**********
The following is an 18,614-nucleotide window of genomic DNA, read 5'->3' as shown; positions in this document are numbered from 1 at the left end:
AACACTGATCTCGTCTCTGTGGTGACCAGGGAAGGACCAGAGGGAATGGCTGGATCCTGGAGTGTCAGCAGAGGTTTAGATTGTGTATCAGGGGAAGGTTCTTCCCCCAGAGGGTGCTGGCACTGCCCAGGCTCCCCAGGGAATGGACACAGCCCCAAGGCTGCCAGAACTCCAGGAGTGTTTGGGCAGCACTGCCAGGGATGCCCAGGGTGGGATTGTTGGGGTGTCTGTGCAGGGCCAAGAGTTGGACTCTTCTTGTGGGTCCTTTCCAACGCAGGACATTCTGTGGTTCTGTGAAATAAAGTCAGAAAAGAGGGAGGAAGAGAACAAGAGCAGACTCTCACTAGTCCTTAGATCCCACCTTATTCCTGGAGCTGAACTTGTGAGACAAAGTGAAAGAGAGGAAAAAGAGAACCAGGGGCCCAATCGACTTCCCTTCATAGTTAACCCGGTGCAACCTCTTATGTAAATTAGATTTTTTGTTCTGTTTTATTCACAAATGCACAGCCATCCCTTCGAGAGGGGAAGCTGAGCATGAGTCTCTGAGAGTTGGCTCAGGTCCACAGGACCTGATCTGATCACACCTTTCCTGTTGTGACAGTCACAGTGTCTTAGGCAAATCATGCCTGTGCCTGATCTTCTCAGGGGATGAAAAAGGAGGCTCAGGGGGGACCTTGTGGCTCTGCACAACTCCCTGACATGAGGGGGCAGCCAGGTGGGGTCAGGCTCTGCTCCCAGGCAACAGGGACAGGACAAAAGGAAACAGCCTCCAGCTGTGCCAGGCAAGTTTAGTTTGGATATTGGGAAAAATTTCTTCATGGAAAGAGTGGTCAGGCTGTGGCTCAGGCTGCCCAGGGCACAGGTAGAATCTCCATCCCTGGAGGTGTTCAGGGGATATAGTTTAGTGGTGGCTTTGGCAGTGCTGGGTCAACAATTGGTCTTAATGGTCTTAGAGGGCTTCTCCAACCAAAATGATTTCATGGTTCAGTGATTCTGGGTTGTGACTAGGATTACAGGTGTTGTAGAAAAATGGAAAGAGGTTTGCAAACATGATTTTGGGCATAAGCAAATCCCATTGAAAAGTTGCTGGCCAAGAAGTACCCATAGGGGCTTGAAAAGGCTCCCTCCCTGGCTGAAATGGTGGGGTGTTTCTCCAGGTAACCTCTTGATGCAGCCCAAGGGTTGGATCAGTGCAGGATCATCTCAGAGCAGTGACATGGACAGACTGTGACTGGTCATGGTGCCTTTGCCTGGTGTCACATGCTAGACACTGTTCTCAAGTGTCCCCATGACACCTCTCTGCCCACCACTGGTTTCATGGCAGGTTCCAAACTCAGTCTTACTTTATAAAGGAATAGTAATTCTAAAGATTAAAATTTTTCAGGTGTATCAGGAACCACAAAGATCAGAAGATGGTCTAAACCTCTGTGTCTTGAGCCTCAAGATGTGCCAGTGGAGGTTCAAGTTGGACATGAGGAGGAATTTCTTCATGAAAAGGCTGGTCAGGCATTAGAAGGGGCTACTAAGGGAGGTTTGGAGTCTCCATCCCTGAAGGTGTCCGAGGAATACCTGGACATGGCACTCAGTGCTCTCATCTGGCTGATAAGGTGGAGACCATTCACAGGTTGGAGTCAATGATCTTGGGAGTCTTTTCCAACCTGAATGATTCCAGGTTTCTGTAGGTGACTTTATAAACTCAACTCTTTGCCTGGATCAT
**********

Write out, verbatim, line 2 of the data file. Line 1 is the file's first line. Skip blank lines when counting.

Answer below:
AACACTGATCTCGTCTCTGTGGTGACCAGGGAAGGACCAGAGGGAATGGCTGGATCCTGGAGTGTCAGCAGAGGTTTAGATTGTGTATCAGGGGAAGGTTCTTCCCCCAGAGGGTGCTGGCACTGCCCAGGCTCCCCAGGGAATGGACACAGCCCCAAGGCTGCCAGAACTCCAGGAGTGTTTGGGCAGCACTGCCAGGGATGCCCAGGGTGGGATTGTTGGGGTGTCTGTGCAGGGCCAAGAGTTGGACTCTTCTTGTGGGTCCTTTCCAACGCAGGACATTCTGTGGTTCTGTGAAATAAAGTCAGAAAAGAGGGAGGAAGAGAACAAGAGCAGACTCTCACTAGTCCTTAGATCCCACCTTATTCCTGGAGCTGAACTTGTGAGACAAAGTGAAAGAGAGGAAAAAGAGAACCAGGGGCCCAATCGACTTCCCTTCATAGTTAACCCGGTGCAACCTCTTATGTAAATTAGATTTTTTGTTCTGTTTTATTCACAAATGCACAGCCATCCCTTCGAGAGGGGAAGCTGAGCATGAGTCTCTGAGAGTTGGCTCAGGTCCACAGGACCTGATCTGATCACACCTTTCCTGTTGTGACAGTCACAGTGTCTTAGGCAAATCATGCCTGTGCCTGATCTTCTCAGGGGATGAAAAAGGAGGCTCAGGGGGGACCTTGTGGCTCTGCACAACTCCCTGACATGAGGGGGCAGCCAGGTGGGGTCAGGCTCTGCTCCCAGGCAACAGGGACAGGACAAAAGGAAACAGCCTCCAGCTGTGCCAGGCAAGTTTAGTTTGGATATTGGGAAAAATTTCTTCATGGAAAGAGTGGTCAGGCTGTGGCTCAGGCTGCCCAGGGCACAGGTAGAATCTCCATCCCTGGAGGTGTTCAGGGGATATAGTTTAGTGGTGGCTTTGGCAGTGCTGGGTCAACAATTGGTCTTAATGGTCTTAGAGGGCTTCTCCAACCAAAATGATTTCATGGTTCAGTGATTCTGGGTTGTGACTAGGATTACAGGTGTTGTAGAAAAATGGAAAGAGGTTTGCAAACATGATTTTGGGCATAAGCAAATCCCATTGAAAAGTTGCTGGCCAAGAAGTACCCATAGGGGCTTGAAAAGGCTCCCTCCCTGGCTGAAATGGTGGGGTGTTTCTCCAGGTAACCTCTTGATGCAGCCCAAGGGTTGGATCAGTGCAGGATCATCTCAGAGCAGTGACATGGACAGACTGTGACTGGTCATGGTGCCTTTGCCTGGTGTCACATGCTAGACACTGTTCTCAAGTGTCCCCATGACACCTCTCTGCCCACCACTGGTTTCATGGCAGGTTCCAAACTCAGTCTTACTTTATAAAGGAATAGTAATTCTAAAGATTAAAATTTTTCAGGTGTATCAGGAACCACAAAGATCAGAAGATGGTCTAAACCTCTGTGTCTTGAGCCTCAAGATGTGCCAGTGGAGGTTCAAGTTGGACATGAGGAGGAATTTCTTCATGAAAAGGCTGGTCAGGCATTAGAAGGGGCTACTAAGGGAGGTTTGGAGTCTCCATCCCTGAAGGTGTCCGAGGAATACCTGGACATGGCACTCAGTGCTCTCATCTGGCTGATAAGGTGGAGACCATTCACAGGTTGGAGTCAATGATCTTGGGAGTCTTTTCCAACCTGAATGATTCCAGGTTTCTGTAGGTGACTTTATAAACTCAACTCTTTGCCTGGATCAT